This development day was put together to share and learn from some of the excellent Happy Museum project practice around well-being, play, creativity and fun.
Three commissioned museums presented about their projects, two of which had some very jovial external practitioners from non-museum disciplines to enthuse and inspire us. Woodhorn Museum brought along their resident comedian Seymour Mace, and Manchester Museum got us playing with their play people, Stuart Lester and Charlotte Derry. There was certainly lots of silliness and laughter throughout the day, but there was some serious thinking and learning by the 18 attendees from 6 museums and 3 different academic organisations. Please read on for a summary of some of the highlights from the day.
What did the day aim to do?
– Share some of the experimentation in risky, creative and new happy museum projects
– Provide some practical experience of fun
– Think about meaning of well being and embedding this in our organisations
– Think about measuring what matters and embedding sustainable practices
– Think about what else we should be finding out about and doing, and how to make Happy Museum accessible to the wider sector
What did we do?
In the morning we set the scene for the day and held the case studies: We started with a nonsense challenge – to draw each other – resting on our heads
“Drawing partner resting paper on our head! – shifts whole dynamic, nonsense of it all, laughter, not totally away from the real world as we sit looking intently at each other – interesting dynamic – subversion of reality as a re-figuring, reworking to make the real world a bit better…”
Alex Woodall, University of Leicester.
Discussing provocative statements about well-being.
Sharing these statements really got attendees thinking about the political, economic and social influences upon the well-being agenda, and what it meant to us and to our institutions. Deliberately provocative, we set the scene for the day. See attachment 3.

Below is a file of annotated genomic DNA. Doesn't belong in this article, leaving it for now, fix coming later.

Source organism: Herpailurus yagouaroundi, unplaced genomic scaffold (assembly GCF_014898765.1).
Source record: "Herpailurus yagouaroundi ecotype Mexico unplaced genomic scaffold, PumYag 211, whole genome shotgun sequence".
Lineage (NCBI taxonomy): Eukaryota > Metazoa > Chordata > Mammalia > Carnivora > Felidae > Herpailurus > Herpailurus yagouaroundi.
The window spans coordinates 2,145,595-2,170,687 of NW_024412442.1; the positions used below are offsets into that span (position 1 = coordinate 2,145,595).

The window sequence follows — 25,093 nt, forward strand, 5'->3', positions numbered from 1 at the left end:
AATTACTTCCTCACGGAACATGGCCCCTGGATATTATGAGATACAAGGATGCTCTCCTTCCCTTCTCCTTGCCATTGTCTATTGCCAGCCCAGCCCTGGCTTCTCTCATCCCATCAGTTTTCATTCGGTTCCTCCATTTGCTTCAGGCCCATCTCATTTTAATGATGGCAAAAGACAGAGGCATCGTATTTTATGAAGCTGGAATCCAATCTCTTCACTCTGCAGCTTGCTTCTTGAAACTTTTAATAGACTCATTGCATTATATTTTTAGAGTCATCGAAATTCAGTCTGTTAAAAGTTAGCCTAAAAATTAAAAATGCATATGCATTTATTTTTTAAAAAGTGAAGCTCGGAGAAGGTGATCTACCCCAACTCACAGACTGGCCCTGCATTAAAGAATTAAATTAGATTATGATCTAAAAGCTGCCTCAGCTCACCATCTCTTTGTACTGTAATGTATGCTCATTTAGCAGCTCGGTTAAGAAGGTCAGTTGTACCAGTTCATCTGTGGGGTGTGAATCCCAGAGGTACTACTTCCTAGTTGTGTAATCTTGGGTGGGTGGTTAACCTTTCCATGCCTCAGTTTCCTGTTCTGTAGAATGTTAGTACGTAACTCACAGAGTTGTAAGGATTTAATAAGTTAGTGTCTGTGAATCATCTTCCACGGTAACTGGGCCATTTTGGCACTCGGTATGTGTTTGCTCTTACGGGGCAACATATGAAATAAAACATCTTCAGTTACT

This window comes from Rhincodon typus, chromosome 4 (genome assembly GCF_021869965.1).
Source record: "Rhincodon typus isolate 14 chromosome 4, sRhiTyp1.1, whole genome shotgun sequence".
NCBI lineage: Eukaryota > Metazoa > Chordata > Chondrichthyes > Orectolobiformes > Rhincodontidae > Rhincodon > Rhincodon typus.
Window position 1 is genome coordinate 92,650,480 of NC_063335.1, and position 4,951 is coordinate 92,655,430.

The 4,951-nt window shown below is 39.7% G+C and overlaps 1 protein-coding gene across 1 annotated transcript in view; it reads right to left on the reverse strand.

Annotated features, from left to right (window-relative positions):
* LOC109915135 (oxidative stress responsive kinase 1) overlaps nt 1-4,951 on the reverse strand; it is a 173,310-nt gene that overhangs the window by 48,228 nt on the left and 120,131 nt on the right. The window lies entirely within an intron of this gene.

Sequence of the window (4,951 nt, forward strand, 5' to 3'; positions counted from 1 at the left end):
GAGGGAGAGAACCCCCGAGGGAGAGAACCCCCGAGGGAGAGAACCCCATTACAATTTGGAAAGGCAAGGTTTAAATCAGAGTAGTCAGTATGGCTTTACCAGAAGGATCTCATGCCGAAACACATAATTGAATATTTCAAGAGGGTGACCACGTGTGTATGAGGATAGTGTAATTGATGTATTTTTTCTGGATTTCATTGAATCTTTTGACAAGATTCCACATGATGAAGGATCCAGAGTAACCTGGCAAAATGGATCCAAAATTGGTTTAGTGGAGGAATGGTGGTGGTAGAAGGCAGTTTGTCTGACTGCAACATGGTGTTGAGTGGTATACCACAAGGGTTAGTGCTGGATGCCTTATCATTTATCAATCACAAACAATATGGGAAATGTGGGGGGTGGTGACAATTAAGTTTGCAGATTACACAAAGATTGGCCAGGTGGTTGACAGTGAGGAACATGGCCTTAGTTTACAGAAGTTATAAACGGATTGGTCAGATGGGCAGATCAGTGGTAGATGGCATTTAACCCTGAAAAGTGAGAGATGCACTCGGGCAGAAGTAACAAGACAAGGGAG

“ There is a language dilemma when a language is thrust down – how do you value what you do beyond language? We need to look beyond language to think about these values and issues. The point of today is about this dialogue”. Stuart Lester, Senior Playwork Lecturer, University of Gloucester
Then came the jokes….during the presentation about ”Stand Up For Woodhorn”
The first case study of the day was presented by Lis Ritson of Woodhorn Museum, Northumberland, and by their Happy Museum funded resident comedian, Seymour Mace. Liz talked brilliantly about their relatively new project Stand up for Woodhorn in which Seymour is working with visitor-facing staff to develop engaging and comedic approaches to working with the public, and with local people to develop material for a performance at the Miners Picnic in 2014. Liz has developed an excellent blog detailing the project to check out the details:
https://happymuseum.gn.apc.org/blogs/new-stand-up-for-woodhorn-blog. For a short summary of Liz’s presentation. See attachment 1 in the FULL REPORT
Seymour Mace followed on from Lis with some activities which he’s used in staff workshops. He made us all do silly things in front of each other using prompts from his bag of joke balls, encouraging us to lose our inhibitions, with the promise; ”What’s the worst thing that can possibly happen – you’ll just look silly – nothing bad is going to happen to you.” And so, we all took a turn and one of us walked like a chicken, another like a wobble wobble, another was a mime artist, another pretended to be a dog weeing up a lampost….. and yes, we did survive it, and it was a good laugh.
Seymour then got us playing a game which showed us that jokes often have no rhyme nor reason and can be created more simply than we imagine – often just by chance – and that being funny isn’t a skill just held by “funny people”. Try this game out with your children, your visitors, your colleagues……: It works in a similar way to consequences, 5 people write a response to the joke headings, fold over the paper to cover their answers, then the next (or 6th) person reads out the joke – in a comedic fashion of course!
Charlotte Derry, Manchester Museum